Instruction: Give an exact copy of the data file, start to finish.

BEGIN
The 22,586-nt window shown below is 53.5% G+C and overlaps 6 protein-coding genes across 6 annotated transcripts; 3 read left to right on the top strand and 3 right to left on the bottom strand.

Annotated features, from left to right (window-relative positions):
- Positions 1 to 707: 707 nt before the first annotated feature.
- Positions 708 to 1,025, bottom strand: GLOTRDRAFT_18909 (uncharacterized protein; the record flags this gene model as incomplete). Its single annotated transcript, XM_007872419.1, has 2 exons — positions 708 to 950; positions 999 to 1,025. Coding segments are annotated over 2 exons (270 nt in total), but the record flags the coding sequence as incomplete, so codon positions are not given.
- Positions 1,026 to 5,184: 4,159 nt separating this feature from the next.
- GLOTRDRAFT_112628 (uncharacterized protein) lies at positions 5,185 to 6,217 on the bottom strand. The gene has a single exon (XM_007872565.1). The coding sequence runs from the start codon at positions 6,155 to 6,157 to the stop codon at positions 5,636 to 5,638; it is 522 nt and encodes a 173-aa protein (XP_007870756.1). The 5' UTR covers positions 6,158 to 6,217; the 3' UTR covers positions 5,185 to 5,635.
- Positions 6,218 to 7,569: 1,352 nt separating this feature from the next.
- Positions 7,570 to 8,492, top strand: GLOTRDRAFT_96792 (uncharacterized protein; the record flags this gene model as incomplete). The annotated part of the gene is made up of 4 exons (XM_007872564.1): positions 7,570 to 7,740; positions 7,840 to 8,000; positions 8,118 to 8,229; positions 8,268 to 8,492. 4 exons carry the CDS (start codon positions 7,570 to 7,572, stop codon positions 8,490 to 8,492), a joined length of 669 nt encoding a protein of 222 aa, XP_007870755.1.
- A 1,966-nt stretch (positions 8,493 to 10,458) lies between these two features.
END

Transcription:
The 22,586-nt window shown below is 53.5% G+C and overlaps 6 protein-coding genes across 6 annotated transcripts; 3 read left to right on the top strand and 3 right to left on the bottom strand.

Annotated features, from left to right (window-relative positions):
- Positions 1 to 707: 707 nt before the first annotated feature.
- Positions 708 to 1,025, bottom strand: GLOTRDRAFT_18909 (uncharacterized protein; the record flags this gene model as incomplete). Its single annotated transcript, XM_007872419.1, has 2 exons — positions 708 to 950; positions 999 to 1,025. Coding segments are annotated over 2 exons (270 nt in total), but the record flags the coding sequence as incomplete, so codon positions are not given.
- Positions 1,026 to 5,184: 4,159 nt separating this feature from the next.
- GLOTRDRAFT_112628 (uncharacterized protein) lies at positions 5,185 to 6,217 on the bottom strand. The gene has a single exon (XM_007872565.1). The coding sequence runs from the start codon at positions 6,155 to 6,157 to the stop codon at positions 5,636 to 5,638; it is 522 nt and encodes a 173-aa protein (XP_007870756.1). The 5' UTR covers positions 6,158 to 6,217; the 3' UTR covers positions 5,185 to 5,635.
- Positions 6,218 to 7,569: 1,352 nt separating this feature from the next.
- Positions 7,570 to 8,492, top strand: GLOTRDRAFT_96792 (uncharacterized protein; the record flags this gene model as incomplete). The annotated part of the gene is made up of 4 exons (XM_007872564.1): positions 7,570 to 7,740; positions 7,840 to 8,000; positions 8,118 to 8,229; positions 8,268 to 8,492. 4 exons carry the CDS (start codon positions 7,570 to 7,572, stop codon positions 8,490 to 8,492), a joined length of 669 nt encoding a protein of 222 aa, XP_007870755.1.
- A 1,966-nt stretch (positions 8,493 to 10,458) lies between these two features.